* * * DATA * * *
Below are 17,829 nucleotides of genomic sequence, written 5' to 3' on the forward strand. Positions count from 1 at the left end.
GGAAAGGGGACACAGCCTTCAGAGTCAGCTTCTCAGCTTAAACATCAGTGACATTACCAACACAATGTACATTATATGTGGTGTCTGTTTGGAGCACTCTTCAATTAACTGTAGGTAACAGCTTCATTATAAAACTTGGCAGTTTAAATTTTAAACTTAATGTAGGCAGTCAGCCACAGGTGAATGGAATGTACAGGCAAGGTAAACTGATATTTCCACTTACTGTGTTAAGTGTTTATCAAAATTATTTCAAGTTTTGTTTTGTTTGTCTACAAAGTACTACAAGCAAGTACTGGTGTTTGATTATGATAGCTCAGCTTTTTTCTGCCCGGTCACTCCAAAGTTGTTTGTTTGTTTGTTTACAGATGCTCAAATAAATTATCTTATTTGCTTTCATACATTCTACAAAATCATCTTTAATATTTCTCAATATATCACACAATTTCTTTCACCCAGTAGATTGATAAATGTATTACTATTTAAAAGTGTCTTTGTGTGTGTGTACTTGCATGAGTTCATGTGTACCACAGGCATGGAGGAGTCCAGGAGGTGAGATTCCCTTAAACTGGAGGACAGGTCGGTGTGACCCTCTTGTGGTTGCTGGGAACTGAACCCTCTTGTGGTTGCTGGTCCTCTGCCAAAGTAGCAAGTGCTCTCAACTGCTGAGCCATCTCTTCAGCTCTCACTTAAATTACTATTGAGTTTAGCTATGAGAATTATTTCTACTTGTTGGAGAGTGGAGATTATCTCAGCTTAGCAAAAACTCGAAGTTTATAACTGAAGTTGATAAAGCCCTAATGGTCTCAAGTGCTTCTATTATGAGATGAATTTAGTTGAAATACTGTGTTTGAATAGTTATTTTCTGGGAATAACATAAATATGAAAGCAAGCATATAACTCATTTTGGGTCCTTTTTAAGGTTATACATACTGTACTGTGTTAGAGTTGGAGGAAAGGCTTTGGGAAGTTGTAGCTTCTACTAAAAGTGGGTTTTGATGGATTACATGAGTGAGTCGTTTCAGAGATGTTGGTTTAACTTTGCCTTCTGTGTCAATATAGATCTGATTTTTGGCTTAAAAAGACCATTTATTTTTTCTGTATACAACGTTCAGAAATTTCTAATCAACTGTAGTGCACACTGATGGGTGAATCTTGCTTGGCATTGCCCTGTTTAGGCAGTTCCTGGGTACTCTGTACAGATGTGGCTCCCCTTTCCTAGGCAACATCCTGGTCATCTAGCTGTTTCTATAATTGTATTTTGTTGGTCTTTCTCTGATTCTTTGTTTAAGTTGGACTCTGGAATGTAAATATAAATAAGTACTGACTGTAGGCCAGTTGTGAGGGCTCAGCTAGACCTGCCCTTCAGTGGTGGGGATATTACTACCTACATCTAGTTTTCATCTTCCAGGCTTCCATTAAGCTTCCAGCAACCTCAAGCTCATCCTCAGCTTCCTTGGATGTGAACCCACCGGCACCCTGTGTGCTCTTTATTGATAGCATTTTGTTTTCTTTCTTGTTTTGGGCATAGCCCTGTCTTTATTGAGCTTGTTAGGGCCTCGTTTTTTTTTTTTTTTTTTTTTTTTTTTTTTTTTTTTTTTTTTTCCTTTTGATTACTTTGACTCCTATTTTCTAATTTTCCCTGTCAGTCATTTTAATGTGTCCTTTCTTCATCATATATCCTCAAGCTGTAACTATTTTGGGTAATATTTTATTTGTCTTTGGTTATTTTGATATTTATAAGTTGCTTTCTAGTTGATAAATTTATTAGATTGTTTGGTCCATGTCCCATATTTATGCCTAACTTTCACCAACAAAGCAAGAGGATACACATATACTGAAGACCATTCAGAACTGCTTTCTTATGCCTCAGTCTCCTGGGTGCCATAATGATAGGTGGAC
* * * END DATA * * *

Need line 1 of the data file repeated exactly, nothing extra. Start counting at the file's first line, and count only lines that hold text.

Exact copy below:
Below are 17,829 nucleotides of genomic sequence, written 5' to 3' on the forward strand. Positions count from 1 at the left end.